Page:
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2 point charges
2 point charges  

electric field lines
electric field lines  
I am having difficulty with these two problems. Any help would be greatly appreciated.

1. Draw the electric field lines surrounding these point charges knowing that q_1 = -4 micro coulombs and q_2 = 6 micro coulombs.
(goes with first picture)

2. a) Using the equipotential surfaces above, draw the electric field lines
(goes with secod picture)
  b) Determine the magnitude of the electric field at point A.

Hello Nick,

1. This website will help you draw the electric field lines around those 2 charges.
Scroll down about 60% of the way to the group of 4 sketches with the title "Electric Field Line Patterns for Objects with Unequal Amounts of Charge". The bottom right sketch is the one that applies to your problem. Except that the sketch has the one with positive charge on the left. If you print that, cut out the bottom right sketch, and turn it upside down, you will have the positive charge on the right. So then the only question is how dense to draw the lines.

Drawing electric field lines is really only a visual, learning aid. But to help you learn, I suggest that you use the ratio of the charges as a guide for the density of the lines. You could draw 6 lines from q2 and 4 lines to q1. It would probably be better to draw 9 and 6, or 12 and 8. As long as the ratio is correct.

Notice that the 4 rules just below the sketches the website gives to summarize the discussion above the sketches.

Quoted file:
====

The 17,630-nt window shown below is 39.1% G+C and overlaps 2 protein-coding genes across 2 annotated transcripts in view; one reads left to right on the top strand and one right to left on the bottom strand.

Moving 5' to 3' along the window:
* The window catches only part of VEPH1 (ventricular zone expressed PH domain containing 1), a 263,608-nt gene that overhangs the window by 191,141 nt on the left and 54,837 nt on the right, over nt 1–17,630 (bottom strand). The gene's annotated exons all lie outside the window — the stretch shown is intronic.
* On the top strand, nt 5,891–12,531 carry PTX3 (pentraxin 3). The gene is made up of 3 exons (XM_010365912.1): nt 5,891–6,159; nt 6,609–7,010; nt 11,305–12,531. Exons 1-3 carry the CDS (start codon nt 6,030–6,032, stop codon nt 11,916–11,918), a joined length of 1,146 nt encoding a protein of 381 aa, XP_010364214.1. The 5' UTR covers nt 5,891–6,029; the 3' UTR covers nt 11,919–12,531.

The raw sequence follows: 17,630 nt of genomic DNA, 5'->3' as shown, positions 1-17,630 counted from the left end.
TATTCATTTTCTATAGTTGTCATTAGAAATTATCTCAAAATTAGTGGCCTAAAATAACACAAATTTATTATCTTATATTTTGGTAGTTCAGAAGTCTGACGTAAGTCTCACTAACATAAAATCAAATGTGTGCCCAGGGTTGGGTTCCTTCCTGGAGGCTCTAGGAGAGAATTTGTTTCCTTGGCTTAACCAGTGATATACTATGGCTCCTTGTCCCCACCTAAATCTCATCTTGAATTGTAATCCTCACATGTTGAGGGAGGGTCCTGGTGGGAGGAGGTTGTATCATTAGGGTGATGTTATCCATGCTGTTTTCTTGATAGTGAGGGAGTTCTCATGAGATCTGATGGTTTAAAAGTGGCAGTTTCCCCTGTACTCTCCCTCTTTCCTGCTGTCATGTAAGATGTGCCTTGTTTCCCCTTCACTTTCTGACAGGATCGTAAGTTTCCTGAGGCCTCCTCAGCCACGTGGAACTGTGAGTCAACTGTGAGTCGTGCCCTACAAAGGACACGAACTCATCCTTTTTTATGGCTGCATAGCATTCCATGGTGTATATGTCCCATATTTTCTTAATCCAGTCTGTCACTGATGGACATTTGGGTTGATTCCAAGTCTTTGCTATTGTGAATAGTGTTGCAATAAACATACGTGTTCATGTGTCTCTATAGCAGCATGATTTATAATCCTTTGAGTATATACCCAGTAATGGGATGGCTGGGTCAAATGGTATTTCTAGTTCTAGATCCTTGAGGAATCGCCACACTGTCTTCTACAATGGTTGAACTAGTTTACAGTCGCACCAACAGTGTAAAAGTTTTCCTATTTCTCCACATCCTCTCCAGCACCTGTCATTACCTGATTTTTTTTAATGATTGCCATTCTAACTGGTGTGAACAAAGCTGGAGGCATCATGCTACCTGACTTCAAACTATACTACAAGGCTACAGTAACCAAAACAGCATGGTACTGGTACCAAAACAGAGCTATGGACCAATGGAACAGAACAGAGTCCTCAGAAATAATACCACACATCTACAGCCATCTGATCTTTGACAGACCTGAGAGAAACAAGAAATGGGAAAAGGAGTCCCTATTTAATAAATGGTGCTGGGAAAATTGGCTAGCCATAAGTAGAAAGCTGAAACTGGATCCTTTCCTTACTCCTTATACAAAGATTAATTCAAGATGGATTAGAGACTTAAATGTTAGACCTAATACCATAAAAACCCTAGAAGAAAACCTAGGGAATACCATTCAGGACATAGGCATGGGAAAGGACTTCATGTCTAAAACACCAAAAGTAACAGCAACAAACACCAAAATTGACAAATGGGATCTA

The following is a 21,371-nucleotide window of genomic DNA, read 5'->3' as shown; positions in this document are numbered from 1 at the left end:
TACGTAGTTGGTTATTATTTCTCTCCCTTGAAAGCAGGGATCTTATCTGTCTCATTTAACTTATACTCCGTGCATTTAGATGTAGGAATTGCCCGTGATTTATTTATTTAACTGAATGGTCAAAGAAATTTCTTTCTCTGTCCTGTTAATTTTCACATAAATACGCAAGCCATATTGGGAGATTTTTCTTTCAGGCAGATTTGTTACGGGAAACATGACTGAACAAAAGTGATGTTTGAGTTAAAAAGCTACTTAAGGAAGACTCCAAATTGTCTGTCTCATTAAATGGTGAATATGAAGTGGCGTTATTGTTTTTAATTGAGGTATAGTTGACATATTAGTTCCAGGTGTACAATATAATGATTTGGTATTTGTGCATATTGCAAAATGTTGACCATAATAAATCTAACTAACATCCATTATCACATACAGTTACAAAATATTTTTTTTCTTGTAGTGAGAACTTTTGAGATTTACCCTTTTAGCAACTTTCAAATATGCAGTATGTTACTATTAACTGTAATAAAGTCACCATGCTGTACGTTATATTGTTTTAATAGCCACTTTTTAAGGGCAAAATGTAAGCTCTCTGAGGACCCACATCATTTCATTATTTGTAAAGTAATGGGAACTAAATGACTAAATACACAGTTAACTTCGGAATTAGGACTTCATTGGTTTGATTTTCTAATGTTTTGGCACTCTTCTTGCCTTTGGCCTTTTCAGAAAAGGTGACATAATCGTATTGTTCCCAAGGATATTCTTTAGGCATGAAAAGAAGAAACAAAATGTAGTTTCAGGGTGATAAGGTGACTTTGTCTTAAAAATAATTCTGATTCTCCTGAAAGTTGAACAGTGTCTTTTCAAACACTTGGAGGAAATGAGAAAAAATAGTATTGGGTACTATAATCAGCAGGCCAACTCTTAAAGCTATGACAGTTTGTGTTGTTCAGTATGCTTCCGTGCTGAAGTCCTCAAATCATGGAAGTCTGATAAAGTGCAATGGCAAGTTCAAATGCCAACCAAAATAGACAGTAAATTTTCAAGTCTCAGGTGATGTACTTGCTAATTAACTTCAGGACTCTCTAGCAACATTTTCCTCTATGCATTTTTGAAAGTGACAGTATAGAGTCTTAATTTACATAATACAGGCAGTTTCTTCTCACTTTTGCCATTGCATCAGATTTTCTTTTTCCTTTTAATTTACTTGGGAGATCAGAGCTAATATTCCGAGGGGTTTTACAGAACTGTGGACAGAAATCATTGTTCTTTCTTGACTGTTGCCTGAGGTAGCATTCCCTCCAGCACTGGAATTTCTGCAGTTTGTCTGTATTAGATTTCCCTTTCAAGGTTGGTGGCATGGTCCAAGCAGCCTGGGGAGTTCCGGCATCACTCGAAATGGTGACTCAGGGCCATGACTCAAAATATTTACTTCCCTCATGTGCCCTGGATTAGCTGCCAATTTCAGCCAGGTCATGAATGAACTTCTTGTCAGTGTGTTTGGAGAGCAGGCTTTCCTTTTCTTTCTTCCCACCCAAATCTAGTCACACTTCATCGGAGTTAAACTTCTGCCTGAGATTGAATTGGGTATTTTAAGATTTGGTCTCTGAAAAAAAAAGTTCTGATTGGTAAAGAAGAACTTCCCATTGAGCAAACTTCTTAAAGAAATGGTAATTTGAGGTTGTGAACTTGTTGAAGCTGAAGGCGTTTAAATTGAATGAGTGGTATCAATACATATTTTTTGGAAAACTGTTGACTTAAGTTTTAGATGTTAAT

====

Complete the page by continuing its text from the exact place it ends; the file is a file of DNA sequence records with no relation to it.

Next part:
2. This website will help you draw the electric field lines on this figure.
Notice that it says in the first paragraph that "Equipotential lines are always perpendicular to the electric field." Or rephrased in a way to apply to your given figure: Electric field lines are always perpendicular to the equipotential lines. Scroll down to the bottom frame. That is close to what you should do to your figure. However, the 2 charges in your figure apparently have the same polarity and magnitude. Notice that the closer you get to either, the more negative the equipotential is. So if you look back at the first website I gave you and scroll around looking at the other sketches, you should find how the field lines should be drawn when the charges are both negative and equal. So draw it that way keeping the intersections of the field lines and the equipotential lines perpendicular.

I hope this helps,


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Steve Johnson


I would be delighted to help with questions up through the first year of college Physics. Particularly Electricity, Electronics and Newtonian Mechanics (motion, acceleration etc.). I decline questions on relativity and Atomic Physics. I also could discuss the Space Shuttle and space flight in general.


I have a BS in Physics and an MS in Electrical Engineering. I am retired now. My professional career was in Electrical Engineering with considerable time spent working with accelerometers, gyroscopes and flight dynamics (Physics related topics) while working on the Space Shuttle. I gave formal classroom lessons to technical co-workers periodically over a several year period.

BS Physics, North Dakota State University
MS Electrical Engineering, North Dakota State University

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